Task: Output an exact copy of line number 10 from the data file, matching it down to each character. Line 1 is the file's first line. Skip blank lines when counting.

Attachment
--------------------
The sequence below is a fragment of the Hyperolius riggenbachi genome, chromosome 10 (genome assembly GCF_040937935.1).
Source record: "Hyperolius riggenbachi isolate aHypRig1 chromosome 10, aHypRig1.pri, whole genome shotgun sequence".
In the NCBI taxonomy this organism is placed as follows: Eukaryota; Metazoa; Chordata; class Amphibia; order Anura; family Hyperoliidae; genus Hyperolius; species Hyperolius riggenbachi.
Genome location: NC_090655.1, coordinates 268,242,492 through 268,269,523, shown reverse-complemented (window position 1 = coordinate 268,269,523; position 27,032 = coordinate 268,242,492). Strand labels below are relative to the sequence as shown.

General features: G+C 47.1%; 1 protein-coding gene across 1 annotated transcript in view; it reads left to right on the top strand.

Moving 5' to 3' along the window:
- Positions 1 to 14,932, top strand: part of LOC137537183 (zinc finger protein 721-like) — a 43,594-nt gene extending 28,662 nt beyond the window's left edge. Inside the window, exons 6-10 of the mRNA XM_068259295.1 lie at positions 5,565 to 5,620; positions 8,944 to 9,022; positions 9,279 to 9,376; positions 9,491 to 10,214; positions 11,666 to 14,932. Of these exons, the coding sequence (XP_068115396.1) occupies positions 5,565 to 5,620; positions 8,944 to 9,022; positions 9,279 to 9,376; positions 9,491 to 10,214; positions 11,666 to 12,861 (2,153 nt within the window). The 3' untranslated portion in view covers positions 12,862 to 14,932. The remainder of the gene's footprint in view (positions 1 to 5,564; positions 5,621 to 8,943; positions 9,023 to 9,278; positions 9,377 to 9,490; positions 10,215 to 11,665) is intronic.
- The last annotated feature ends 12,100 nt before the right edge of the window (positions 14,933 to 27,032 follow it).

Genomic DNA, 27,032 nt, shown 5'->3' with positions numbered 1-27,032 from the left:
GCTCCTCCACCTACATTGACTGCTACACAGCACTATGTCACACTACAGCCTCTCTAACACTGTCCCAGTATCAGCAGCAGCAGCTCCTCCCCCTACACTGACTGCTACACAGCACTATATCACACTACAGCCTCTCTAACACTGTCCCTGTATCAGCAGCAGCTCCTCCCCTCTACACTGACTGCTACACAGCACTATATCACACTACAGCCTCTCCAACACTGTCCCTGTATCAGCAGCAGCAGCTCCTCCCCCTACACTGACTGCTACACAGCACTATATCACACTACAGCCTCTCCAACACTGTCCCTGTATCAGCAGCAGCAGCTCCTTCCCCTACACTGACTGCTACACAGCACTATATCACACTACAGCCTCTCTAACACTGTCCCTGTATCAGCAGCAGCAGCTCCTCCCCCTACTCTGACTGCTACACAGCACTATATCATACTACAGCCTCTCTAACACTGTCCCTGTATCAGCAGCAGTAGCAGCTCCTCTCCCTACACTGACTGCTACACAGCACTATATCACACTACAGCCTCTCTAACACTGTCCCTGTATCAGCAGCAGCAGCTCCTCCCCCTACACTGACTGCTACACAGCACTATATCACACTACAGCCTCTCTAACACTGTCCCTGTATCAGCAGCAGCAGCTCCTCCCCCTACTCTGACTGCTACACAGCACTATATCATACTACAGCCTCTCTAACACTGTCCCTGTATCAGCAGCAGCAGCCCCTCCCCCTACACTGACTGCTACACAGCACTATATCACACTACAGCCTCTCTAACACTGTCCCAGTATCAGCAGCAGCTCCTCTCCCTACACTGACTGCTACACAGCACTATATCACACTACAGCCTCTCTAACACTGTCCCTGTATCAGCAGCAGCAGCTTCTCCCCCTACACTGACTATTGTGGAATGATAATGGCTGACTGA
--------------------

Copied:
GCTCCTCCACCTACATTGACTGCTACACAGCACTATGTCACACTACAGCCTCTCTAACACTGTCCCAGTATCAGCAGCAGCAGCTCCTCCCCCTACACTGACTGCTACACAGCACTATATCACACTACAGCCTCTCTAACACTGTCCCTGTATCAGCAGCAGCTCCTCCCCTCTACACTGACTGCTACACAGCACTATATCACACTACAGCCTCTCCAACACTGTCCCTGTATCAGCAGCAGCAGCTCCTCCCCCTACACTGACTGCTACACAGCACTATATCACACTACAGCCTCTCCAACACTGTCCCTGTATCAGCAGCAGCAGCTCCTTCCCCTACACTGACTGCTACACAGCACTATATCACACTACAGCCTCTCTAACACTGTCCCTGTATCAGCAGCAGCAGCTCCTCCCCCTACTCTGACTGCTACACAGCACTATATCATACTACAGCCTCTCTAACACTGTCCCTGTATCAGCAGCAGTAGCAGCTCCTCTCCCTACACTGACTGCTACACAGCACTATATCACACTACAGCCTCTCTAACACTGTCCCTGTATCAGCAGCAGCAGCTCCTCCCCCTACACTGACTGCTACACAGCACTATATCACACTACAGCCTCTCTAACACTGTCCCTGTATCAGCAGCAGCAGCTCCTCCCCCTACTCTGACTGCTACACAGCACTATATCATACTACAGCCTCTCTAACACTGTCCCTGTATCAGCAGCAGCAGCCCCTCCCCCTACACTGACTGCTACACAGCACTATATCACACTACAGCCTCTCTAACACTGTCCCAGTATCAGCAGCAGCTCCTCTCCCTACACTGACTGCTACACAGCACTATATCACACTACAGCCTCTCTAACACTGTCCCTGTATCAGCAGCAGCAGCTTCTCCCCCTACACTGACTATTGTGGAATGATAATGGCTGACTGA